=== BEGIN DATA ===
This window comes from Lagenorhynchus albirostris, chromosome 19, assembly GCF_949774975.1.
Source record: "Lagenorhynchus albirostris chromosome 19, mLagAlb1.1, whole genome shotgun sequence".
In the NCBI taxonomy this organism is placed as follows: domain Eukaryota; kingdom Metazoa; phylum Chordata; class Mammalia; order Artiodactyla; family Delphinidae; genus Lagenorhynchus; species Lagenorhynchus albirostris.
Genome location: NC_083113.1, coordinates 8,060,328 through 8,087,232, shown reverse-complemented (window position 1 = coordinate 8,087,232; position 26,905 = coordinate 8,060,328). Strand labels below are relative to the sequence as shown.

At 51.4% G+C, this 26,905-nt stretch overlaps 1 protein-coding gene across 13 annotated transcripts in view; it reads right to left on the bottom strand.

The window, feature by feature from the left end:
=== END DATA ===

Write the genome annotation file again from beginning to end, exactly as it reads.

This window comes from Lagenorhynchus albirostris, chromosome 19, assembly GCF_949774975.1.
Source record: "Lagenorhynchus albirostris chromosome 19, mLagAlb1.1, whole genome shotgun sequence".
In the NCBI taxonomy this organism is placed as follows: domain Eukaryota; kingdom Metazoa; phylum Chordata; class Mammalia; order Artiodactyla; family Delphinidae; genus Lagenorhynchus; species Lagenorhynchus albirostris.
Genome location: NC_083113.1, coordinates 8,060,328 through 8,087,232, shown reverse-complemented (window position 1 = coordinate 8,087,232; position 26,905 = coordinate 8,060,328). Strand labels below are relative to the sequence as shown.

At 51.4% G+C, this 26,905-nt stretch overlaps 1 protein-coding gene across 13 annotated transcripts in view; it reads right to left on the bottom strand.

The window, feature by feature from the left end: